The Happiness of Art Masthead
Copyright © 2016 by D.E.Uhlig.
"I am not afraid of storms, for I am learning how to sail my ship." 
–Louisa May Alcott

Drawing Without a Net

Despite having played thousands of live shows during his 30-year run with the Grateful Dead, Jerry Garcia battled stage fright prior to each performance.

"Making a record is like building a ship in a bottle," he once explained. "Playing live music is like being in a rowboat in the ocean."

In many ways, live drawing—drawing in front of people at an event—is a type of performance, and for me, can trigger a little anxiety. It feels a bit like walking a tightrope without a net.
Copyright © 2016 by D.E.Uhlig.
Once, while drawing at a creativity fair for kids, a little boy approached my table and I asked him if he wanted me to draw a cartoon.

"I guess," he replied, in a bored tone. "You do know my uncle is a cartoonist for The New Yorker, right?"

Tough crowd!

I'll be live drawing this evening (February 19th, approx. 6:30–8:30 pm), at Art by Avis & Others, a wonderful little gallery in the heart of Downtown Overland Park. I'll be giving away small, original, hand-drawn cartoons, similar to this one…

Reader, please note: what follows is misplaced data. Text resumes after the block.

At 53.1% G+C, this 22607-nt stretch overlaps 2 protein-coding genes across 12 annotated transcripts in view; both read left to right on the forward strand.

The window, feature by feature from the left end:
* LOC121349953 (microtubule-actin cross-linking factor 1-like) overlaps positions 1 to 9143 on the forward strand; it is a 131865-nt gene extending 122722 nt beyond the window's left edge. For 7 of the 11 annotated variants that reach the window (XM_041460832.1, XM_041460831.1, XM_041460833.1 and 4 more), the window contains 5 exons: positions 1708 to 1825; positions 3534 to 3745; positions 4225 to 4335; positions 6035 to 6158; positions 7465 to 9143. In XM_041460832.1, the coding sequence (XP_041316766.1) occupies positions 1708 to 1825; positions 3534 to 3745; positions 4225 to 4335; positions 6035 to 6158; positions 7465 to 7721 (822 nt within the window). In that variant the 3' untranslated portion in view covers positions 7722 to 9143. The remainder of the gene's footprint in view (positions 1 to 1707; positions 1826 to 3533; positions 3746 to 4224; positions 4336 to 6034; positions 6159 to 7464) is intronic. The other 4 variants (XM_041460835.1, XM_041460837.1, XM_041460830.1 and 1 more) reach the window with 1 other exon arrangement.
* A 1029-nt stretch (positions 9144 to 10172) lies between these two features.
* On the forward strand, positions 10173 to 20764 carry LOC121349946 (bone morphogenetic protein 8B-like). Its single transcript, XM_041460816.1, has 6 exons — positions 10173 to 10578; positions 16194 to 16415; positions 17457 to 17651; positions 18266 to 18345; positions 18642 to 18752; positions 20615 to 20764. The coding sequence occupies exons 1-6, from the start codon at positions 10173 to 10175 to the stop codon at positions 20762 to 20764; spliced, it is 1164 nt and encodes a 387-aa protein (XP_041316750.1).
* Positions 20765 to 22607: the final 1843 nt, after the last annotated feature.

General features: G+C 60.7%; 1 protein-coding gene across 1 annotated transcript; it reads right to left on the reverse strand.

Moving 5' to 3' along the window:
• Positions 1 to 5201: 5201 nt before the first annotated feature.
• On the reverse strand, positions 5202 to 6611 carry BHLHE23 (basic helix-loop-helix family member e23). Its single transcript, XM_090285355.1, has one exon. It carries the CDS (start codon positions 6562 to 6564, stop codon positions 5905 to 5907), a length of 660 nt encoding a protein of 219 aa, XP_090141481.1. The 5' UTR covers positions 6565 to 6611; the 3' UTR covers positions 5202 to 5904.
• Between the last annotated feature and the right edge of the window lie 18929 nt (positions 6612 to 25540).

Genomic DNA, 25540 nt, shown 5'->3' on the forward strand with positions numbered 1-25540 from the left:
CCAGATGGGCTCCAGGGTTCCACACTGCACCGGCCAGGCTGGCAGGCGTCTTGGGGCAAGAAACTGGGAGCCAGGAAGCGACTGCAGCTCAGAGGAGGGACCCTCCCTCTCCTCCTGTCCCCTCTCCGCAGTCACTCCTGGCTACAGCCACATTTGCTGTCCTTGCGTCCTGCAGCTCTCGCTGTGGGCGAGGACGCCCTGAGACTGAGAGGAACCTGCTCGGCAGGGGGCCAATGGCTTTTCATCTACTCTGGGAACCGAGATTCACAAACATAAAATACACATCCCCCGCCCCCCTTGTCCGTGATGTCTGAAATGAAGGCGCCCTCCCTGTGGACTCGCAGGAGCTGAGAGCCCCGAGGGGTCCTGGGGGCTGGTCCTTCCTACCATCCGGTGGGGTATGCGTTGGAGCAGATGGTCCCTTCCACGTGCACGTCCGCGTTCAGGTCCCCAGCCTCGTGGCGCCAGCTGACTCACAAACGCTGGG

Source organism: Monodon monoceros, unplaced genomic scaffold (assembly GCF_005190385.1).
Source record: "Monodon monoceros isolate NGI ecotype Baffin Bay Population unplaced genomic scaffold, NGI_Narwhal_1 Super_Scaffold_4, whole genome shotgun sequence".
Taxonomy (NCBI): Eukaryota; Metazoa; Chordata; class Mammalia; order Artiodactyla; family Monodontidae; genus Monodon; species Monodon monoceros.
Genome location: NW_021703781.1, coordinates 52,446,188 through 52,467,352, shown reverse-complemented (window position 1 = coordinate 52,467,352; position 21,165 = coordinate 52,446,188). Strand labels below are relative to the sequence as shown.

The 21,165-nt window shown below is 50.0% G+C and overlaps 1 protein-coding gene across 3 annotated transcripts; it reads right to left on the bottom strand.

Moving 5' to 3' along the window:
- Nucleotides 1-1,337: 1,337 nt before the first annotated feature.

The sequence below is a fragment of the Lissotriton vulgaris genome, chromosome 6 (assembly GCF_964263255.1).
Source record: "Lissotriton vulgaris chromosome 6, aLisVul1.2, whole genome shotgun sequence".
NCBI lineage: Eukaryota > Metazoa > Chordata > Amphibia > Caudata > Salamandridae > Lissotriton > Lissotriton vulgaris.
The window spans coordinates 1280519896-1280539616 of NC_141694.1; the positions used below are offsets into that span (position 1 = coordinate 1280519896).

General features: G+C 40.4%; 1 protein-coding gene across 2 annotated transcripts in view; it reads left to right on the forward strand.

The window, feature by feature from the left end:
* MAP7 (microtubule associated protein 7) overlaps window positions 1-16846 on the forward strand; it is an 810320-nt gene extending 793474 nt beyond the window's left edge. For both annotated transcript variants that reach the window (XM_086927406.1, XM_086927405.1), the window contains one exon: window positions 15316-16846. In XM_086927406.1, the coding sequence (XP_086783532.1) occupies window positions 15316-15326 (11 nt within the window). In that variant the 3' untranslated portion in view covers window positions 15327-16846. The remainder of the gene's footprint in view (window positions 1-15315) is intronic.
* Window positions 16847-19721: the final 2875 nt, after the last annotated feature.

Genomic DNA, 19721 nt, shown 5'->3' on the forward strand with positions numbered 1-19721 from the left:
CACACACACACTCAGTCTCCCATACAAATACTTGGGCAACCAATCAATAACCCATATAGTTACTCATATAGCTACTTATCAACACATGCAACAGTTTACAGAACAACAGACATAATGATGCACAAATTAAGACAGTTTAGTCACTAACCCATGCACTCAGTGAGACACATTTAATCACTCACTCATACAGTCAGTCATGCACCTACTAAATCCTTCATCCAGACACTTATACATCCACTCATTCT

Copyright © 2016 by D.E.Uhlig.
…so drop by if you can. (All free cartoons come with a money-back guarantee ;-)

And as far as my stage fright is concerned, like Jerry used to say: "It only lasts until the show starts!"
"And now that you don't have to be perfect, you can be good." 
–John Steinbeck
Copyright © 2016 by D.E.Uhlig.
Gilbert Stuart
We celebrated George Washington's birthday this past Monday, but his actual birthdate was February 11, 1731, according to the Julian calendar which was used at the time. (Of course, if you go by the Gregorian calendar, he was born on Febuary 22nd, 1732. I'm so confused – just read about it here.)
Copyright © 2016 by D.E.Uhlig.
Anyway, it got me thinking about that famous unfinished portrait of Washington known as "The Athenaeum" (you know, the one hanging in school classrooms across America.) The reason the painting was never finished is because Washington died during its commission.

Check out this view of the original painting. You can zoom in very close – it's amazing.